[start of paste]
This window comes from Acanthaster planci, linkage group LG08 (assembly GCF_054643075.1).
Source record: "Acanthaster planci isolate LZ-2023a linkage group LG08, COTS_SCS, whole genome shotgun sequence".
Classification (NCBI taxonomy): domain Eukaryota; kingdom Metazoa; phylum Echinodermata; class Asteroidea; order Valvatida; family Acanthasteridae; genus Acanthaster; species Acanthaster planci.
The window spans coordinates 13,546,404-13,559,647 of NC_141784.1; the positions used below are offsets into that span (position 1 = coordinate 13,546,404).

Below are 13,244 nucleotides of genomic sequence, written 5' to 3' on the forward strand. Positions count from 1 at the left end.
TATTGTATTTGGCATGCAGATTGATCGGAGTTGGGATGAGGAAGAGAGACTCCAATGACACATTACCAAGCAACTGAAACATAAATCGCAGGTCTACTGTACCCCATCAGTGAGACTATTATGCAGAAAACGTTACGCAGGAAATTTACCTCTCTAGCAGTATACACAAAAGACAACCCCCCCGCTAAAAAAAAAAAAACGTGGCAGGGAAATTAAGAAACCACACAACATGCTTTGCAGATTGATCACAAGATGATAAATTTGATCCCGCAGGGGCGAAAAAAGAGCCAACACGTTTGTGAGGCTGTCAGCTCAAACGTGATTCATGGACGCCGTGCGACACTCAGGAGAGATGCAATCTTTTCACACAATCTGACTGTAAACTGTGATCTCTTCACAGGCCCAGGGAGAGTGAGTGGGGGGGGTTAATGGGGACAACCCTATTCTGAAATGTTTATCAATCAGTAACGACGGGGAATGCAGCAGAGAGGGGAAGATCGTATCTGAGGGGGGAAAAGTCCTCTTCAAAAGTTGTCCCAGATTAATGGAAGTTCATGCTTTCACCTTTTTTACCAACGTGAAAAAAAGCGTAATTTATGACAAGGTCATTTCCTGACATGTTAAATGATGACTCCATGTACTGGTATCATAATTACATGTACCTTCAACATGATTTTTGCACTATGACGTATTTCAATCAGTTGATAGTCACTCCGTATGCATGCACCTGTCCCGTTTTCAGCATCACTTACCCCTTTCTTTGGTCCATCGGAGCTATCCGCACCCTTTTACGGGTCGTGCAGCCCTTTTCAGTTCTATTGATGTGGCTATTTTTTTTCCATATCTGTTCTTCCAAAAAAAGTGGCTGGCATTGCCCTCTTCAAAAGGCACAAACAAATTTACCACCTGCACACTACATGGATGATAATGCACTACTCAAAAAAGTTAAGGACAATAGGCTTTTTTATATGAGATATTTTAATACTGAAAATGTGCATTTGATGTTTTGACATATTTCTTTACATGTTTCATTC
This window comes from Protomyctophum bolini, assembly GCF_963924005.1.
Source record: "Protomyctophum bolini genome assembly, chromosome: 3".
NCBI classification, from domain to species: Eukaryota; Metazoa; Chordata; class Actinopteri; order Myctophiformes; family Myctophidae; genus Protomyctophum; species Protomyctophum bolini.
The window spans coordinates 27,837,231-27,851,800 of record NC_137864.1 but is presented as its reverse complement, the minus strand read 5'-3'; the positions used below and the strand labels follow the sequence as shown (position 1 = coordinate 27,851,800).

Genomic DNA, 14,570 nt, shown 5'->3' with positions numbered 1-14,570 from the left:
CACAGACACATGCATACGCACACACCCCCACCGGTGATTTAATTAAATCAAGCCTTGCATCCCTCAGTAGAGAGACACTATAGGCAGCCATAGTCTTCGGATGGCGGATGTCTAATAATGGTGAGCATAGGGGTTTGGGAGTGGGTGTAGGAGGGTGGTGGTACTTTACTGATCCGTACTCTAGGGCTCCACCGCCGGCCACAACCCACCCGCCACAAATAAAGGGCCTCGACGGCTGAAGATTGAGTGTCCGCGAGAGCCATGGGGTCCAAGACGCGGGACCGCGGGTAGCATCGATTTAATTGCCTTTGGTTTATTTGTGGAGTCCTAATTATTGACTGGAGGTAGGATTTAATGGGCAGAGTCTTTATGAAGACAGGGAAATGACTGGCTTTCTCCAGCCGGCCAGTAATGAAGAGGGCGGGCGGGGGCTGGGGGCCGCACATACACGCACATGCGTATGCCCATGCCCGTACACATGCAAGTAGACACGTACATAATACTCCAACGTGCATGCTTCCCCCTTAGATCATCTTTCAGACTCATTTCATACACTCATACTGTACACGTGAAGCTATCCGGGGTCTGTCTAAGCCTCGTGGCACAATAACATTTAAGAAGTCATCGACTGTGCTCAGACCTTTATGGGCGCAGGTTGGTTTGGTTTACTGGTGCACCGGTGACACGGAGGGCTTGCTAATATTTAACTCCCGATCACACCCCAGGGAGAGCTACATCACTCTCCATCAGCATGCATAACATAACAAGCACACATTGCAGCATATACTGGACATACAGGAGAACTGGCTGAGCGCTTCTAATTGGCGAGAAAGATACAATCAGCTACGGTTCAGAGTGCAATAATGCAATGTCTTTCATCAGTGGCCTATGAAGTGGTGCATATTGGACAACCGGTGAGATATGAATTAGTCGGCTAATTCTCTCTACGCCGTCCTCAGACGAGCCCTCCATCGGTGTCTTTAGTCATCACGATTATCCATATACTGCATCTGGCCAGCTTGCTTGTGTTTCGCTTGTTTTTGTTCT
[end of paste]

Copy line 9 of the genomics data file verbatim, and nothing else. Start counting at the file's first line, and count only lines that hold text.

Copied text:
NCBI classification, from domain to species: Eukaryota; Metazoa; Chordata; class Actinopteri; order Myctophiformes; family Myctophidae; genus Protomyctophum; species Protomyctophum bolini.